Successful re-entry from the Department of Corrections

Debbie Ortega
Posted 4/28/22

Community correction facilities are essential for successful reentry to the community for individuals approved by the Department of Corrections for release to Denver and approved by Denver's …

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Successful re-entry from the Department of Corrections


Community correction facilities are essential for successful reentry to the community for individuals approved by the Department of Corrections for release to Denver and approved by Denver's Community Corrections Board. These facilities cut down recidivism rates by providing program participants with resources to ease their transition. This model equips the individuals with the tools to eventually be on their own, and is better overall for their success and the safety of Denver residents.

Our community corrections facilities were disrupted when Denver City Council voted in 2019 to close GEO and Core Civic run facilities. Since then, the result has been a significant loss in bed capacity and, in turn, has exacerbated wait periods for inmates approved by our local Community Corrections Board. Currently, there is a waitlist of about 150 approved inmates who will have to wait six-to-eight months before getting the opportunity to enter a community corrections facility. This causes significant delays for deserving inmates to have access to a supportive and structured environment where they can seek employment, develop coping skills and situate themselves for life outside the justice system. Inmates have a better chance of avoiding a return to prison through these supports offered.

Before 2019, Denver contracted with two private companies — GEO and Core Civic — to run several of our community corrections facilities. Unfortunately, Denver City Council discontinued those contracts because a policy decision was made to divest from these companies that also contract with the federal government to run immigration detention facilities. I agreed with Councilwoman CdeBaca in principle when she encouraged a “no” vote on the contracts. However, I strongly discouraged my colleagues from voting against these contracts until we had a plan to replace the beds that would be lost by contracting with another program operator. I wanted to avoid any impact on the individuals who were thriving in these facilities. As a result of that vote, a total of five facilities were closed and another is scheduled to close in June 2023. Before the policy change, community correction facilities served 750 people. Now, there are only 419 beds available and after next year's facility closure, an additional 120 beds will be lost. With the decrease in bed capacity of more than 50%, any additional losses will further the impact on approved inmates. These individuals will have to wait even longer in our jails and state prisons if bed capacity isn't replaced. They may in fact reach their mandatory release date before a bed is ever available.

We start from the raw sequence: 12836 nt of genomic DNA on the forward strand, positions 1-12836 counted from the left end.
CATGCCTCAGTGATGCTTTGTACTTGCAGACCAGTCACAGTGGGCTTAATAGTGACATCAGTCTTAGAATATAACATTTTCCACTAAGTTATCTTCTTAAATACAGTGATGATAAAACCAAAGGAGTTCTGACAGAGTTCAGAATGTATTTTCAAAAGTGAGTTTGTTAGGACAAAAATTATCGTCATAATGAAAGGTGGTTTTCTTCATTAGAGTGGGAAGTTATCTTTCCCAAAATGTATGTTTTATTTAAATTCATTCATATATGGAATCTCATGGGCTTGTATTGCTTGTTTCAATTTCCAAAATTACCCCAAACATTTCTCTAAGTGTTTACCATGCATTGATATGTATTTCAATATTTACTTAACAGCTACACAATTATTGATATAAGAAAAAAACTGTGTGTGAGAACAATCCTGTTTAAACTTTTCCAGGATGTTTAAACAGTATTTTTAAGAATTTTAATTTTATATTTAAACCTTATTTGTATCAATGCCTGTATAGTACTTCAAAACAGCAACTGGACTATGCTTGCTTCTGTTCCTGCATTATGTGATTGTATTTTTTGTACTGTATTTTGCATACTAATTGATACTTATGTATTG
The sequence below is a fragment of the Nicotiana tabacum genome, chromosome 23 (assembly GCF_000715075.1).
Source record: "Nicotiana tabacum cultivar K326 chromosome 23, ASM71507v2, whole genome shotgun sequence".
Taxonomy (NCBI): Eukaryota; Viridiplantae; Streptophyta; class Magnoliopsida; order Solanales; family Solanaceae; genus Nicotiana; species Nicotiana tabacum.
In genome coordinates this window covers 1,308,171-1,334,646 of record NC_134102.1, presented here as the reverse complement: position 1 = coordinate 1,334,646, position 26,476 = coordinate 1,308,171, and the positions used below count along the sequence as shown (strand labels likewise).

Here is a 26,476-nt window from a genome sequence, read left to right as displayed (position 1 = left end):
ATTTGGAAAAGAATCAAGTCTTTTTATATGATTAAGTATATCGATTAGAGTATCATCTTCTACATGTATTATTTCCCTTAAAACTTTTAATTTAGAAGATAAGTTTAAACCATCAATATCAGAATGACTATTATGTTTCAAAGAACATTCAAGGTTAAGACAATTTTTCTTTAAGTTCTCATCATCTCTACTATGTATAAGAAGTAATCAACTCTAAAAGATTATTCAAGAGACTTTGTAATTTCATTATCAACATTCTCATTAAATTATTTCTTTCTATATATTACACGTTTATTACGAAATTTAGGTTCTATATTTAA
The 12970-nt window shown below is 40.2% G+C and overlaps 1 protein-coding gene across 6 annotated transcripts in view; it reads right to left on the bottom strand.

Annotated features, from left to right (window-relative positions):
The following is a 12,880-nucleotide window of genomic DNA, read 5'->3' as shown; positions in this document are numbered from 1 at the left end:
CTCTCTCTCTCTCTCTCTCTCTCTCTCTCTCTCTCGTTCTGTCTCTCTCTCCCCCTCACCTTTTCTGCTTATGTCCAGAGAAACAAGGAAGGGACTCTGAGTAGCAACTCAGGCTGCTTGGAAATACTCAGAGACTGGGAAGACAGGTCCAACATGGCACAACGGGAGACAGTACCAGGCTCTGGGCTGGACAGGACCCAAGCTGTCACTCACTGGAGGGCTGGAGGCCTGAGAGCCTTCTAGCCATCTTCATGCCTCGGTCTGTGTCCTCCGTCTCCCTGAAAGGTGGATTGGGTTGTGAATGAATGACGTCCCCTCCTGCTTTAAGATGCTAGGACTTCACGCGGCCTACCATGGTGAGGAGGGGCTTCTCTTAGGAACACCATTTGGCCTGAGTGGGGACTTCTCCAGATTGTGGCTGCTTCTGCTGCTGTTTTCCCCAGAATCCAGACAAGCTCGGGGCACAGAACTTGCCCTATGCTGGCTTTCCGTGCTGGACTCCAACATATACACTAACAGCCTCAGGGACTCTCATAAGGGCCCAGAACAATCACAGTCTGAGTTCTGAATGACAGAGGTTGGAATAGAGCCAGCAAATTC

Denver did buy a building from one of these companies. Using a hybrid model, the city now manages the property and a new operator is running the programming. This model is more costly to the city and only offsets the losses by 60 beds. Without enough community corrections beds, it is harder for individuals re-entering their community from prison or jail to be successful. They need the support and structure offered through these programs to avoid a return to the correction system.

People in community corrections re-offend less than 2% of the time while residing in a facility. For those that complete the program successfully, approximately two-thirds will not recidivate in the first two years post-completion. Having enough capacity in community corrections improves public safety and, most importantly, the lives of the program participants.

Why is this important to you? It benefits all of us when returning inmates have access to successful, supportive programs. The cost of incarceration decreases and is less of a burden on taxpayers. Participants obtain employment while in these programs, and their income can help offset some of the costs of housing, treatment, child support and restitution. They also develop job skills, learn coping techniques, maintain sobriety and/or learn other necessary skills to give them the opportunity to thrive upon completion of these programs.

While under the supervision of committed professionals, clients have expectations to meet and follow rules. The termination of the GEO and Core Civic contracts has essentially denied individuals the opportunity to make a more successful transition. As a member of the Crime Prevention and Control Commission (CPCC), I am committed to successful programs that work with our justice-involved individuals. I look forward to seeing future contracts brought to Denver City Council for approval that would increase bed capacity because this is a move in the right direction.

Deborah "Debbie" Ortega is an at-large member of Denver City Council. She can be reached at or 720-337-7713.

Denver City Council, Debbie Ortega


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